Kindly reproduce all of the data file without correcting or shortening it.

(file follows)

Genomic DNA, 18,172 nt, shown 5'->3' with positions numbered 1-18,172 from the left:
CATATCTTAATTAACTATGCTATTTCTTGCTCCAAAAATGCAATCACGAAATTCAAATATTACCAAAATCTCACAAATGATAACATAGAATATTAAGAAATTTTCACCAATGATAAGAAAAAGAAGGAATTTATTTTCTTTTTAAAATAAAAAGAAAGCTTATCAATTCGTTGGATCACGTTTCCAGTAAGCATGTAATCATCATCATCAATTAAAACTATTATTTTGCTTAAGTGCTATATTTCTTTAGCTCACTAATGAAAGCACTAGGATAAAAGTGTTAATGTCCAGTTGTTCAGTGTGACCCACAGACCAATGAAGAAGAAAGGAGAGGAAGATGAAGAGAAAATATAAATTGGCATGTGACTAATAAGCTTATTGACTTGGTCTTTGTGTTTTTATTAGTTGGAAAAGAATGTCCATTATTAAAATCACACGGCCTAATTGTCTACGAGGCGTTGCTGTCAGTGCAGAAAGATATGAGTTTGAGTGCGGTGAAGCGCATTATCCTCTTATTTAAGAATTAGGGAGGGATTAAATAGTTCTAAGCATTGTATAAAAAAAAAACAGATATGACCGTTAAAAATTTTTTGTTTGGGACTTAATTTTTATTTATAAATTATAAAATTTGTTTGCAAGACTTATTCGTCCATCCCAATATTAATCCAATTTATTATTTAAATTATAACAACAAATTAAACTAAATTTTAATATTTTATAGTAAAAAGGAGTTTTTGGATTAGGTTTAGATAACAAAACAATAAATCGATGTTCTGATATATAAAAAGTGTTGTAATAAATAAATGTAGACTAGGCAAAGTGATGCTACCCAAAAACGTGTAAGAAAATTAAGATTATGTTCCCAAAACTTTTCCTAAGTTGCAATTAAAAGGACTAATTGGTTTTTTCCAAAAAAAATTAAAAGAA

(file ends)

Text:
Genomic DNA, 18,172 nt, shown 5'->3' with positions numbered 1-18,172 from the left:
CATATCTTAATTAACTATGCTATTTCTTGCTCCAAAAATGCAATCACGAAATTCAAATATTACCAAAATCTCACAAATGATAACATAGAATATTAAGAAATTTTCACCAATGATAAGAAAAAGAAGGAATTTATTTTCTTTTTAAAATAAAAAGAAAGCTTATCAATTCGTTGGATCACGTTTCCAGTAAGCATGTAATCATCATCATCAATTAAAACTATTATTTTGCTTAAGTGCTATATTTCTTTAGCTCACTAATGAAAGCACTAGGATAAAAGTGTTAATGTCCAGTTGTTCAGTGTGACCCACAGACCAATGAAGAAGAAAGGAGAGGAAGATGAAGAGAAAATATAAATTGGCATGTGACTAATAAGCTTATTGACTTGGTCTTTGTGTTTTTATTAGTTGGAAAAGAATGTCCATTATTAAAATCACACGGCCTAATTGTCTACGAGGCGTTGCTGTCAGTGCAGAAAGATATGAGTTTGAGTGCGGTGAAGCGCATTATCCTCTTATTTAAGAATTAGGGAGGGATTAAATAGTTCTAAGCATTGTATAAAAAAAAAACAGATATGACCGTTAAAAATTTTTTGTTTGGGACTTAATTTTTATTTATAAATTATAAAATTTGTTTGCAAGACTTATTCGTCCATCCCAATATTAATCCAATTTATTATTTAAATTATAACAACAAATTAAACTAAATTTTAATATTTTATAGTAAAAAGGAGTTTTTGGATTAGGTTTAGATAACAAAACAATAAATCGATGTTCTGATATATAAAAAGTGTTGTAATAAATAAATGTAGACTAGGCAAAGTGATGCTACCCAAAAACGTGTAAGAAAATTAAGATTATGTTCCCAAAACTTTTCCTAAGTTGCAATTAAAAGGACTAATTGGTTTTTTCCAAAAAAAATTAAAAGAA